Monday, December 3, 2012

Ranger and the Exiles

 Ranger, for seven years she roamed the island, avoiding the sealers and their families. At night they heard her, Ranger, creeping through the dark waving grasses to the cottage to try the front door. They heard her leave again without entering the house. She spoke to the dogs in English to quieten them, one summer's night in 1837, "Go along, go along then."

The sealer John Scot lived with his two Vandiemonian wives and three children on King Island, Bass Strait. He was one of the few sealers who kept a journal. Sporadically, he wrote of the enigma who was Ranger, the mysterious Pallawah woman, who lived on the island in her own little hut and eschewed company. As woman who was stolen from her family, put to work on the islands and subjected to unspeakable brutalities, Ranger was now disciplined, resolute in her solitude. Scot never laid eyes on her.

One day Scot came across her hut on the far side of the island and Ranger wasn't there. Perhaps she watched him from the bush, saw him approach, open her front door and peer inside. In Scot's last diary entry before he drowned, he described going into Ranger's home and finding the single room festooned with clothes from all the shipwrecks to clutter King Island's shores. She'd been collecting clothes cast onto the beaches like they were seashells.

Apparently, after Scot drowned in 1843, Ranger came out of isolation and went to live with her two countrywomen. Whether she died on the island or was taken to the Aboriginal settlement at Wybalenna is uncertain. She is a mystery ... a Vandiemonian spectre.

Five or six years ago, Dr Julie Gough came to Albany as part of a West Australian foray into the life and incredible journeys of one of her ancestors. Woretemoeteyenner was taken from Van Diemen's Land with several of her other countrywomen, across the entire southern seaboard of Australia in the 1820's. They ended up stranded in Rodrigues, near Mauritius for a while when the ship's owner left them there. That is another story ... Julie exhibited some artworks about Ranger and the stories of this King Island exile. It was the first time I'd ever heard of Ranger and she has stayed embedded in my storyperson brain. Here is Gough's exhibition catalogue for "The Ranger."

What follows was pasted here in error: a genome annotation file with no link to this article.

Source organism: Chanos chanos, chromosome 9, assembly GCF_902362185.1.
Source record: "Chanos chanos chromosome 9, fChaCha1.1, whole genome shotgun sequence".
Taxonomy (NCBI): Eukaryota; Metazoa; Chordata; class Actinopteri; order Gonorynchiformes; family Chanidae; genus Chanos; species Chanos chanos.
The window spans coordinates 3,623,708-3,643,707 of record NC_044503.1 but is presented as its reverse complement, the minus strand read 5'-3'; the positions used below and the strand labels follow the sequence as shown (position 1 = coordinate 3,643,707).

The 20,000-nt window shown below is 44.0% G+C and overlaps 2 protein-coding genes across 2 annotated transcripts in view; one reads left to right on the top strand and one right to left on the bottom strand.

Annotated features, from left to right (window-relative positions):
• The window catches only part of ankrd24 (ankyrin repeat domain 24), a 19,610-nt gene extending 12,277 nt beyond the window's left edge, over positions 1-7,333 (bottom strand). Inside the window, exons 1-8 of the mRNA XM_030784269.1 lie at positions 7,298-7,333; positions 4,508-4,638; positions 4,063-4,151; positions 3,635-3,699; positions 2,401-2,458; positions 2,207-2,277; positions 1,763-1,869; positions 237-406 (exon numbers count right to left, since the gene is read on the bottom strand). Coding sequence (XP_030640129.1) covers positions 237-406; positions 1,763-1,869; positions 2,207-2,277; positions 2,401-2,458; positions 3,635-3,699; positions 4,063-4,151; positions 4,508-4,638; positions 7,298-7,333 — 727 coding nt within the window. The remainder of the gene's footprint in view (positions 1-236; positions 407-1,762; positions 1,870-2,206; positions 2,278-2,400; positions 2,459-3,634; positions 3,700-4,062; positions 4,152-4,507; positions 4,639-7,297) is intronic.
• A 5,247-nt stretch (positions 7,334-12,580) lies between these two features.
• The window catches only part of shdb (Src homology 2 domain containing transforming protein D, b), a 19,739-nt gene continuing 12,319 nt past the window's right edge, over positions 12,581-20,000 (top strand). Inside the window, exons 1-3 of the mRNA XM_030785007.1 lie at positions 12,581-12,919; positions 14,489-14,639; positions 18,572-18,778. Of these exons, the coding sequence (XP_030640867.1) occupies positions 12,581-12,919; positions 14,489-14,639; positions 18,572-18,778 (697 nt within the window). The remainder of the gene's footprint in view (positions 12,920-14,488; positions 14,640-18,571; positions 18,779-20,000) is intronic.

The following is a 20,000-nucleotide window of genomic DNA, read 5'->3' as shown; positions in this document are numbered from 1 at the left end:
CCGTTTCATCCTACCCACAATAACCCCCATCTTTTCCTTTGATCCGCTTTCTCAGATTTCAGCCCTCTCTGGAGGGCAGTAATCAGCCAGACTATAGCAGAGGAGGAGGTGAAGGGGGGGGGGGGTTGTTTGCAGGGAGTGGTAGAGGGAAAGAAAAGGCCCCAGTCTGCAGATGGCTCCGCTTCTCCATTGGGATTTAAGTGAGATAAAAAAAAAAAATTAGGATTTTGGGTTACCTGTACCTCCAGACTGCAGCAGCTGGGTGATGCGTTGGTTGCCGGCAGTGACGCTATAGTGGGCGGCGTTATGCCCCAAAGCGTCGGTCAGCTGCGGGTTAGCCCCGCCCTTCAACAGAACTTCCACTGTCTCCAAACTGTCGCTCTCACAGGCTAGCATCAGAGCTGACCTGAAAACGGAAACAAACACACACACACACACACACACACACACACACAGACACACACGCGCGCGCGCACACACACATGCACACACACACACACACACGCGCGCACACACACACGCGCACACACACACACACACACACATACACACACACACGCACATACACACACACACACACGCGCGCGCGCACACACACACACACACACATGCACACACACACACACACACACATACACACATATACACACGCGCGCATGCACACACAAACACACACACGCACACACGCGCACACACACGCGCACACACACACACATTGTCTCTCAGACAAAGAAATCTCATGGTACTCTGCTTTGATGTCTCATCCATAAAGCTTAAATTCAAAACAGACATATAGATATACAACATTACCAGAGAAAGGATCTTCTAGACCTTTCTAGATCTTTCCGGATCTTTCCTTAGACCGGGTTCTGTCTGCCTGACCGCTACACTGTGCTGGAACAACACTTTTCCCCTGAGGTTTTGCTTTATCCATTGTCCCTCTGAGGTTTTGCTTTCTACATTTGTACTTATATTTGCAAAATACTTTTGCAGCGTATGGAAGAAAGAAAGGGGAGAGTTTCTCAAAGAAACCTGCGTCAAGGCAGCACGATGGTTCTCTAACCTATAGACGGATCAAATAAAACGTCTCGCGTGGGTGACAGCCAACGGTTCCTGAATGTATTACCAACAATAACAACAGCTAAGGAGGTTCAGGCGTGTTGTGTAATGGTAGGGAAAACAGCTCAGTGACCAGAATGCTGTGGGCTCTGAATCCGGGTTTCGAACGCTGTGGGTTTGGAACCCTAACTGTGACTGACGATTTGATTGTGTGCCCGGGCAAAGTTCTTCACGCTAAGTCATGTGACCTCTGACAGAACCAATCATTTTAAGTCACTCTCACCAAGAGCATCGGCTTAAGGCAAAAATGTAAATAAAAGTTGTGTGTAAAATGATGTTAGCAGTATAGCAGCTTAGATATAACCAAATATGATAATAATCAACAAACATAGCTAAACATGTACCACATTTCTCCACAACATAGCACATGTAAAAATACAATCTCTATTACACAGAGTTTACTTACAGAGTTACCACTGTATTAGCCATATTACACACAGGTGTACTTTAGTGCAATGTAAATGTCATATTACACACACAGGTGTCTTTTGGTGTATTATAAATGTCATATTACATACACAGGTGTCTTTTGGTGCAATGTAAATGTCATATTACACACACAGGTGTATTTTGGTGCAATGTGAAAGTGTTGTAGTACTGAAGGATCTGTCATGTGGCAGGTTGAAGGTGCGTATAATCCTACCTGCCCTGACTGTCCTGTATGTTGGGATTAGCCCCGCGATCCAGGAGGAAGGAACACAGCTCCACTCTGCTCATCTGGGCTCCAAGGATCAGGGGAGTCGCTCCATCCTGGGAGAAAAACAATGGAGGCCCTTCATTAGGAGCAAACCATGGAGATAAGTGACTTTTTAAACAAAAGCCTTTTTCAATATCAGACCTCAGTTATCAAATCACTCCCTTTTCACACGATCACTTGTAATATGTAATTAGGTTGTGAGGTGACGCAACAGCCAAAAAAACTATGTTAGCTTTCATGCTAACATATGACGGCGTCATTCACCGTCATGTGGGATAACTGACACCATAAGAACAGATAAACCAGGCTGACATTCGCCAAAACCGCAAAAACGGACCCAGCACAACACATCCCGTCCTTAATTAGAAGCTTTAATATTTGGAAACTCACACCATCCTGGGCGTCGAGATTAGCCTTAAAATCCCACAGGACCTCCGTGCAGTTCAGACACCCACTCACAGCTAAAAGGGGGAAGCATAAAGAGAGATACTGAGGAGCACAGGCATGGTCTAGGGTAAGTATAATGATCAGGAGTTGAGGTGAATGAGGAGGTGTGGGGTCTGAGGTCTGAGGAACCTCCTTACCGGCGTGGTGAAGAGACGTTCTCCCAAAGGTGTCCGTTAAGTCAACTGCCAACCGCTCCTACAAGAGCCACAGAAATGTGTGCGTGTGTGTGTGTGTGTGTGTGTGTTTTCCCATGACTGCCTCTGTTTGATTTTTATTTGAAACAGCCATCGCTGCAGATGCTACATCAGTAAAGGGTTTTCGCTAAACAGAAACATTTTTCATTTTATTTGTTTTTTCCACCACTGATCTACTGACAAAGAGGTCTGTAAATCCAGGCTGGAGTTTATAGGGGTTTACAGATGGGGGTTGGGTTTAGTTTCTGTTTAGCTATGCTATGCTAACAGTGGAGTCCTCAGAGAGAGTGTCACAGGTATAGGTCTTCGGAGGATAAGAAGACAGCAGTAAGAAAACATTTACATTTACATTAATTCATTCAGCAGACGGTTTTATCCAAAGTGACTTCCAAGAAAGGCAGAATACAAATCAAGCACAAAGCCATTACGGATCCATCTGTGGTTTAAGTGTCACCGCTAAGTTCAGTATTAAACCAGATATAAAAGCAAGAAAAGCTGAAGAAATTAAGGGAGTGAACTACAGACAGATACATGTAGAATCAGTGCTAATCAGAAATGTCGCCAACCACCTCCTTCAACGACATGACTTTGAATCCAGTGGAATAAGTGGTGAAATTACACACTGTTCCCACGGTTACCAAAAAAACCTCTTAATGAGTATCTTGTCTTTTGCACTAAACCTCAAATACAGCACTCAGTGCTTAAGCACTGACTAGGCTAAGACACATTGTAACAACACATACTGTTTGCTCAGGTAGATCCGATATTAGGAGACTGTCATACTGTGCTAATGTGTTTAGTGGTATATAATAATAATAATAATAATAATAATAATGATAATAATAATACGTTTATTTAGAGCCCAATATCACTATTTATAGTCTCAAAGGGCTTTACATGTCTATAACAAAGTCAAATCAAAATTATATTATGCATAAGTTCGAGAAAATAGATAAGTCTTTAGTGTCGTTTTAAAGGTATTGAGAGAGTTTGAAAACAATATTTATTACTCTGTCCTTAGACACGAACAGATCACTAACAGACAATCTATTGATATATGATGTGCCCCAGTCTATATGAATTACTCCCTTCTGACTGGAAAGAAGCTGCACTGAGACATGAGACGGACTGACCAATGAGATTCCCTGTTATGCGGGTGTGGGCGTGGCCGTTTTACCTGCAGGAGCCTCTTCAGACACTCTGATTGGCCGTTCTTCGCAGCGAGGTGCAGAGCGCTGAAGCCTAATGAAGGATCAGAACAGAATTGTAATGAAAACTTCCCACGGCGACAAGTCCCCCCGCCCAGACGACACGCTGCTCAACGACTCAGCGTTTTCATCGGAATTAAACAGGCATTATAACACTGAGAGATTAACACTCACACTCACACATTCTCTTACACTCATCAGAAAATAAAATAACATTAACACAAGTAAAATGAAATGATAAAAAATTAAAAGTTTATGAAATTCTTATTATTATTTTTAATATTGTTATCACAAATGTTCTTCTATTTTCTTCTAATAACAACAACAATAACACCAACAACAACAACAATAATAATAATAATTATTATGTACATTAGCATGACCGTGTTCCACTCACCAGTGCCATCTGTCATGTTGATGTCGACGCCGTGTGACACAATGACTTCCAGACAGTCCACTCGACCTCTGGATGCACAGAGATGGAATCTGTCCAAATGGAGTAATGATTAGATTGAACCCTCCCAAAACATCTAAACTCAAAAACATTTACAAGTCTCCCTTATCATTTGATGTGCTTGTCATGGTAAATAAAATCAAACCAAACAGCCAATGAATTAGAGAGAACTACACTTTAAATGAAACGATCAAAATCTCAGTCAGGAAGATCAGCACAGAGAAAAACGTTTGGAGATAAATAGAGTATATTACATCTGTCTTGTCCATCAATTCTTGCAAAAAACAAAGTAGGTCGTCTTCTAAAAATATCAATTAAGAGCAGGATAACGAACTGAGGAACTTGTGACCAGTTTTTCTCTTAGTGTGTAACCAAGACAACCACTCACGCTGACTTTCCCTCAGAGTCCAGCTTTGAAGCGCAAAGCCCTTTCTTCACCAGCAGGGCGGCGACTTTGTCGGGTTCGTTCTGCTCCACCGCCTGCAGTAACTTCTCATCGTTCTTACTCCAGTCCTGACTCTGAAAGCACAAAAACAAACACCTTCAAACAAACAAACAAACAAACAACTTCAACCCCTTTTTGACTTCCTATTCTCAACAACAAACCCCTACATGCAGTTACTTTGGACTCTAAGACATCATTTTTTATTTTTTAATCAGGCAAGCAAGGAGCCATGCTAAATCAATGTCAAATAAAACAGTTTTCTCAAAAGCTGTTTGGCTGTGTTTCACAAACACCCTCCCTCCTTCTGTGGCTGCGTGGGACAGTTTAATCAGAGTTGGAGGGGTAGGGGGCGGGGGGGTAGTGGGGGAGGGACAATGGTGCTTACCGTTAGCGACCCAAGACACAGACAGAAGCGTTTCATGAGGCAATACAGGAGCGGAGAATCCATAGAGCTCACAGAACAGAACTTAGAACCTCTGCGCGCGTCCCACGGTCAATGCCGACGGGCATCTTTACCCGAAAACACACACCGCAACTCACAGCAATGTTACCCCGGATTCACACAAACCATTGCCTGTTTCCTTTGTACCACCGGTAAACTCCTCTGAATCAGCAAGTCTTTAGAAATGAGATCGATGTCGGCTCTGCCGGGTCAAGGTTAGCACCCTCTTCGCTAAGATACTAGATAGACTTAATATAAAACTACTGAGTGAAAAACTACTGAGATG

1. Just fascinating. Compelling to be thinking about what happened to these women and how their lives were completely turned upside down by these men. From living in some kind of paradisical garden, though harsh, to THAT! Having to deal with this awful bloody culture. God I hope we never have to endure it.

  2. Perhaps not live it MF, so much as live off the spoils...
    I found hers such an interesting tale though. Her agency, her determined independance and her elusiveness. Then how she beach combed for dresses.

  3. PS: I got that pdf about Julie Gough - haven't read it all yet but will. Something came to mind about the the psychology of women who, when they have their identity thrust upon them against their will, retreat and have the ability to make themselves 'invisible' in a kind of pseudo-magical way. It's a feminine response to overpowering masculine forces. It is very frustrating for men because they are unable to 'find' this type of woman, no matter how much they rage and tear the world apart. I think there is some hidden aspect to every woman who can relate to this.

  4. Yes, you are right MF! Thanks for that observation. I have encountered that frustration when retreating due to exactly what you explain.

  5. An amazing story - just love those stories that are hidden between the lines as it were. And thank you for the link to Julie Gough's exhibition catalogue.